Portorium

(105 words)

Author(s): Eder, Walter (Berlin)
[German version] General Roman term for toll. Originally imposed probably only in ports ( portus; [1. s. v.], however, derives portorium from porta, 'gate, door'), extended with the spread of Roman rule in Italy and the provinces to all land and sea tolls. The collection of p. was leased to companies (Publicani), which used the additional services of an extensive staff of slaves and freed slaves, the portitores ('toll officials'). From the 2nd century AD onwards the state Gradually collected tolls with its own personnel (cf. Procurator). For tollable goods, ra…

Citizenship

(235 words)

Author(s): Eder, Walter (Berlin)
[German version] In Graeco-Roman antiquity terms comparable to the modern term citizenship,   politeía (πολιτεία) and   civitas , originally not only designated individual rights but also the totality of citizens, the political organization of citizens in the sense of a constitution and an autonomous community. Citizenship was usually attained by being born to parents with citizenship (  conubium ) or granted by resolution of the community or an authorized person, in Rome also through private manumission from slavery (  manumissio ). Admission to citizensh…

Athens

(11,799 words)

Author(s): Goette, Hans Rupprecht (Athens) | Welwei, Karl-Wilhelm (Bochum) | Niehoff, Johannes (Freiburg) | Eder, Walter (Berlin) | Funke, Peter (Münster)
(Ἀθῆναι; Athênai; Lat. Athenae). [German version] [1] Capital of Attica This item can be found on the following maps: Writing | Theatre | Caesar | Christianity | Dark Ages | Grain Trade, Grain Import | Hellenistic states | Celts | Limes | Macedonia, Macedones | Marble | Mycenaean culture and archaeology | Natural catastrophes | Persian Wars | Punic Wars | Rome | Athletes | Attica | Attica | Delian League | Athenian League (Second) | Aegean Koine | Aegean Koine | Education / Culture | Mineral Resources Goette, Hans Rupprecht (Athens) [German version] I. Geography A. is the primary location …

Flavian Dynasty

(738 words)

Author(s): Eder, Walter (Berlin)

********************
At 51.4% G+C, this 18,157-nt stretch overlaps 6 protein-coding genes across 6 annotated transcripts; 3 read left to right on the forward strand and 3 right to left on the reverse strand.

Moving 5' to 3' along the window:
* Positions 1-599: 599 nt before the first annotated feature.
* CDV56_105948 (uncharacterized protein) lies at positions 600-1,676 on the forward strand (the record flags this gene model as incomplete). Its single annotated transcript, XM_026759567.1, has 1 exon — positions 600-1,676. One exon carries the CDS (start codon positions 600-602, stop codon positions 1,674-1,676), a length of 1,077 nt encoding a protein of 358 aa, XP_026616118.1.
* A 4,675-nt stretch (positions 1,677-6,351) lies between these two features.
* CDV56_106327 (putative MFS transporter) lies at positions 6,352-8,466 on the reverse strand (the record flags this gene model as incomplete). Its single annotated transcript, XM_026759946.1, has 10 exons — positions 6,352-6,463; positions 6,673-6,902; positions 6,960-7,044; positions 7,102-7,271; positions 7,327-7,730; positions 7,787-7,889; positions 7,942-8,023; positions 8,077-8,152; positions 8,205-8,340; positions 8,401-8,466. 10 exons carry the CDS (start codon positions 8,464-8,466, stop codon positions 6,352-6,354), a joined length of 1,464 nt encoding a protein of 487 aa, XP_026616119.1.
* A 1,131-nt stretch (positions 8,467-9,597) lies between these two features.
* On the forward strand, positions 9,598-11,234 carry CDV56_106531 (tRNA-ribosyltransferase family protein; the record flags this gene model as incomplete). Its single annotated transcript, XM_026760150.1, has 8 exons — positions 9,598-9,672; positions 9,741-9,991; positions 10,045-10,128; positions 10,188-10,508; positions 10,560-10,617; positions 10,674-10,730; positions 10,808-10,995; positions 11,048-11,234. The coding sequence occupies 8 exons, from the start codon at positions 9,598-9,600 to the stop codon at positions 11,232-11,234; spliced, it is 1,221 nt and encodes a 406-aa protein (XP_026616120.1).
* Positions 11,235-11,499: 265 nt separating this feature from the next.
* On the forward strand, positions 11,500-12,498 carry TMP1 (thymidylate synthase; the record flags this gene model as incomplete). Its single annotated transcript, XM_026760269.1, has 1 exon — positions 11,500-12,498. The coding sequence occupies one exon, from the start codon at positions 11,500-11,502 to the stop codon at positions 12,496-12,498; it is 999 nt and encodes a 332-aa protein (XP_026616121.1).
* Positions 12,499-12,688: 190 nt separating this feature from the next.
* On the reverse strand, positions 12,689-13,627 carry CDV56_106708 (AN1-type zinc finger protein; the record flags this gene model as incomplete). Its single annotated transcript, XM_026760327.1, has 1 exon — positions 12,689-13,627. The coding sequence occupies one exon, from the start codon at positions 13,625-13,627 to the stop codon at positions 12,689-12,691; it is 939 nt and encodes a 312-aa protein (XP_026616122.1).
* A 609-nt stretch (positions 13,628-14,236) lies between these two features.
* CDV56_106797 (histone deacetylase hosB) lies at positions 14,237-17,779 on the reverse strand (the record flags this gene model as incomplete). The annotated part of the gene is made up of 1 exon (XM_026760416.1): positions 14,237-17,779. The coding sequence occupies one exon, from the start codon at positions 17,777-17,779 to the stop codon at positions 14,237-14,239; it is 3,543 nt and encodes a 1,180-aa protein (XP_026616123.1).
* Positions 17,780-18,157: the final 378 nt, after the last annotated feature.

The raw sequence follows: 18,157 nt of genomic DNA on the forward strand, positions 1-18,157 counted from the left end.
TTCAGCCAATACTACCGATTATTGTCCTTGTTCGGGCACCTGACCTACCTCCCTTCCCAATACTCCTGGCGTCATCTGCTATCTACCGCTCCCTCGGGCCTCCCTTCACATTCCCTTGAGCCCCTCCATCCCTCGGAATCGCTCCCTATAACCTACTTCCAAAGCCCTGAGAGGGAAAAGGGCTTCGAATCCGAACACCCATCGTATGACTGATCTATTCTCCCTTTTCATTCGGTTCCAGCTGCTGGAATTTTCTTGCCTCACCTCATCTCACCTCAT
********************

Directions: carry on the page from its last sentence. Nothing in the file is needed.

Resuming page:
[German version] Modern term for two series of Roman emperors in the 1st and 3rd/4th cents. AD, who were descended from the same family: one series of succession was founded in AD 69 by T. Flavius  Vespasianus (69-79) and was continued to AD 96 by his sons  Titus [3] (79-81) and  Domitianus [1] (81-96); the other series, which is occasionally called the ‘Second Flavian Dynasty’, was founded by the house of Flavius Valerius  Constantinus [1] I, which fictively began with (Flavius)  Claudius [III 2]…

Rex

(661 words)

Author(s): Eder, Walter (Berlin) | Elvers, Karl-Ludwig (Bochum)
[German version] [1] King Rex (pl. reges; Indo-Germanic * rḗg̑-s, Old Indo-Aryan rā́j-, Celtic -rīx) in Latin denotes a king; in the Greek world, the Indo-Germanic term probably gave way in the Mycenaean period to the ruler designations anax ( wanax ) and basileús . The Imperial and Byzantine word ῥῆξ ( rhêx) was originally a mere Greek transliteration of the Latin rex and generally refers to tribal kings of foreign peoples. According to the root of the word * h3reg̑- ('to straighten', 'to stretch out'), the job of the rex was to 'rule', i.e. to keep the world 'upright' and perpendic…

Philanthropa

(151 words)

Author(s): Eder, Walter (Berlin)
[German version] (φιλάνθρωπα/ philánthrōpa, neuter? pl. 'philanthropic <decrees>'). Specific, publicly announced measures by the Ptolemaic kings on economic and/or political preferential treatment (e.g. tax reduction, amnesty) for the population of the kingdom or certain groups (see Ptolemaeus [9] VI. Philometor; Ptolemaeus [12] VIII. Euergetes II.). As a rule, the philanthropa's aim was to prevent unrest which was threatening or had already arisen, and of also increasing the favourable reception of the respective ruler. On inscriptions in Hell…

Butilinus

(87 words)

Author(s): Eder, Walter (Berlin)